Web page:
A consistently intelligent (or at least bright), coherently constructed comedy that is on occasion a rather pointed critique of the American education system in the…
"Hate Crime" is set in motion with the murder of a gay man, but the title refers to more than one kind of hate and more than one kind of crime. At the end we're left with good and evil in a bewildering tangle. The story is sometimes overwritten, often overwrought, includes an overheard conversation on the "Nancy Drew" level, and yet holds our attention and contains surprises right until the end.
The story begins with Robbie and Trey (Seth Peterson and Brian J. Smith), a long-established gay couple. A new neighbor moves in next door: Chris Boyd (Chad Donella). He makes it clear he hates homosexuals: "You're going to hell." A few nights later, while Trey is walking their dog in the park, he is beaten to death with a baseball bat.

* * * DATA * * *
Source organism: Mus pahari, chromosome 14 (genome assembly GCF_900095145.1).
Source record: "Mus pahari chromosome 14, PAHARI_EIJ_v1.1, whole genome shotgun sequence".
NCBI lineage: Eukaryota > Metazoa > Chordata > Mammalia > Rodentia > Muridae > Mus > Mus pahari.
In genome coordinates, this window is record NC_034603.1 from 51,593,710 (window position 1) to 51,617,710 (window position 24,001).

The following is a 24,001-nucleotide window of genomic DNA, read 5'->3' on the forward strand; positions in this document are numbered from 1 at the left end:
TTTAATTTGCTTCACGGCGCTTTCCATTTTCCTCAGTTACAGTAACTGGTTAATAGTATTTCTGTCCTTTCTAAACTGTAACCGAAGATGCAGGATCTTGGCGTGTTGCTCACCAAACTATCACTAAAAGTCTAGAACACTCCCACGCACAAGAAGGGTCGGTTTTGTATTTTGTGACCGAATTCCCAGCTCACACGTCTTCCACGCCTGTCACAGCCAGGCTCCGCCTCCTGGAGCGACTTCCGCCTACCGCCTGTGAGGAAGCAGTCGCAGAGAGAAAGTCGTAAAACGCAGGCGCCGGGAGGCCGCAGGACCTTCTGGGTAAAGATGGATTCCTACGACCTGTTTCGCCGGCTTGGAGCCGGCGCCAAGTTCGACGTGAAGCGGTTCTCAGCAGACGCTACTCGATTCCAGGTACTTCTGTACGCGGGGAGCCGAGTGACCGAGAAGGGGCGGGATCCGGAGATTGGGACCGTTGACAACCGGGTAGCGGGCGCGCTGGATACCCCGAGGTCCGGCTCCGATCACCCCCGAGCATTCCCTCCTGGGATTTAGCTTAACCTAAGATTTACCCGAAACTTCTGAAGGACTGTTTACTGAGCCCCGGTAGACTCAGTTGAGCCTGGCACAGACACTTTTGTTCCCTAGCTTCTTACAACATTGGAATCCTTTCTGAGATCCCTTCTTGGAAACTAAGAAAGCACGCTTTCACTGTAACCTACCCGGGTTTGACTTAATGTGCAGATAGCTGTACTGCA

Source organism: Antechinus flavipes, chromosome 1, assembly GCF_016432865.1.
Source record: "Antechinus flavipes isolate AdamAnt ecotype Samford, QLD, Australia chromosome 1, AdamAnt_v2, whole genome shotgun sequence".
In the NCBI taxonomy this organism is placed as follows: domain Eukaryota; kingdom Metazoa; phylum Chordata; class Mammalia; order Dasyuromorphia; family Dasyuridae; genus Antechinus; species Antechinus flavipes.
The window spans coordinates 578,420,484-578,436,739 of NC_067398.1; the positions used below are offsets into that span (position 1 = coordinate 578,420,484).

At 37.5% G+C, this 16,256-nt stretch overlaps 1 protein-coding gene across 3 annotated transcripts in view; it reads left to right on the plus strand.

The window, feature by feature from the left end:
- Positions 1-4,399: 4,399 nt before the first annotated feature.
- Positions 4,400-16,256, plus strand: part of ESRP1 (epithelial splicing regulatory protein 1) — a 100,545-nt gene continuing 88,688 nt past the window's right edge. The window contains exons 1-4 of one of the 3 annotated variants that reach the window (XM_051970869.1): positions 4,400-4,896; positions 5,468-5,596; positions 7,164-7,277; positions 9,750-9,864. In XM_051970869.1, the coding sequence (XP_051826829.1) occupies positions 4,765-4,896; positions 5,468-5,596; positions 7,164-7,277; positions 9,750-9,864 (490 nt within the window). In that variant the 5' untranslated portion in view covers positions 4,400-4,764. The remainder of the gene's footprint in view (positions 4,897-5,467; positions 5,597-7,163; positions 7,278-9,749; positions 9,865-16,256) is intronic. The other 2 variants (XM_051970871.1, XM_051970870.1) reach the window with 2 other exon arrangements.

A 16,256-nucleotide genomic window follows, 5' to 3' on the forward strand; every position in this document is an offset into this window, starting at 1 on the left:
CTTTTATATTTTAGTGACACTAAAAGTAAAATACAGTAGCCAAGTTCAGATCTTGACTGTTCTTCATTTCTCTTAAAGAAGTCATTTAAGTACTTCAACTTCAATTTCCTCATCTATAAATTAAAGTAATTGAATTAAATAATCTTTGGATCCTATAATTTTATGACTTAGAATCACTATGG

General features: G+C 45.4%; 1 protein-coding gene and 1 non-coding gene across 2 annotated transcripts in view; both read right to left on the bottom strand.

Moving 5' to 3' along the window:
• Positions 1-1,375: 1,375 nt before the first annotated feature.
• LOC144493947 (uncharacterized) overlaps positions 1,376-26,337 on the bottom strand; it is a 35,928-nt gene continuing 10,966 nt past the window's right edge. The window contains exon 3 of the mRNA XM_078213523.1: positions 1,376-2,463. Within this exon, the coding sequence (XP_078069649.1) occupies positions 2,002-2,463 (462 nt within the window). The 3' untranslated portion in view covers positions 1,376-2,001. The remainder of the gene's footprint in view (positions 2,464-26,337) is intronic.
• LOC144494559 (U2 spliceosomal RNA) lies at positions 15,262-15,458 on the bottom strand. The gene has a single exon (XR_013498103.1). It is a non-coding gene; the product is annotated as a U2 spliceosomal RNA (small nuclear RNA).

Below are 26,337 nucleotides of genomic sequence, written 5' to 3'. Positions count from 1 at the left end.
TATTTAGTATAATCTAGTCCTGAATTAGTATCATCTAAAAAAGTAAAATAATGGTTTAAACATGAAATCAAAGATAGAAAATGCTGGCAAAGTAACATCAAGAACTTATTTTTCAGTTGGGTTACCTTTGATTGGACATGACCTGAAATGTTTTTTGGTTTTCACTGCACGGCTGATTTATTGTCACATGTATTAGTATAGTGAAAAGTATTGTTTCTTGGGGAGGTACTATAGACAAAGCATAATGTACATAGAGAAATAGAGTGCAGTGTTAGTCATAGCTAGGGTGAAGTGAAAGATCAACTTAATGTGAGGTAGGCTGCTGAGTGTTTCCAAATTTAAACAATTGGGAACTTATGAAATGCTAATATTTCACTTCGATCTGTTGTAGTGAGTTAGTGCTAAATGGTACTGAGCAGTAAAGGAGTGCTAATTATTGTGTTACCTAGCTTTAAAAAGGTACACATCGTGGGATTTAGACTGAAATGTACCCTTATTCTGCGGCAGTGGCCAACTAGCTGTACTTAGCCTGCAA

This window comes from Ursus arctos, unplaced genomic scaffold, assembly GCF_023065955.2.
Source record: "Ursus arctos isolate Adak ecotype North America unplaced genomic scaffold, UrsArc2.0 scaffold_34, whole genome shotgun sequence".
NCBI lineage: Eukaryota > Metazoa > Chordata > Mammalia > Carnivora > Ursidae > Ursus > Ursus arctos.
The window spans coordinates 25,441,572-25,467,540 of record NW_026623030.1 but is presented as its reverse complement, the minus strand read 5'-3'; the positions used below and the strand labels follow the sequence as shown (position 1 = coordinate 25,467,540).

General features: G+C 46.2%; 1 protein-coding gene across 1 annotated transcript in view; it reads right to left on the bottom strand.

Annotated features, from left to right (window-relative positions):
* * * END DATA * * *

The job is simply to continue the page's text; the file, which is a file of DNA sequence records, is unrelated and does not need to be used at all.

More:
Robbie is sure he knows who did it. The new neighbor, Chris, even has a previous hate crime on his record. A detective (Farah White) is assigned to the case, considers Chris a suspect, and then is joined by a senior detective (Giancarlo Esposito) who sees the case differently and has another suspect. Meanwhile, we see the home life of Chris Boyd. His father, Pastor Boyd (Bruce Davison), is the leader of a fundamentalist congregation much given to sermons that linger in loving detail on sinners in the hands of an angry god. His mother Martha (Susan Blakely) is a sweet, worried woman who supports her husband primarily, it appears, because anything else might be a sin. Their family dinners are fraught with tension.
Also in the film, less crucial but well-drawn, are Cindy Pickett and Sean Hennigan as Trey's parents. Lin Shaye has a peculiar but vivid role as a neighbor who agrees with Pastor Boyd's religion in theory, but considers Robbie and Trey "my family" and has reason to suspect the cops: "You can't trust anybody but yourself."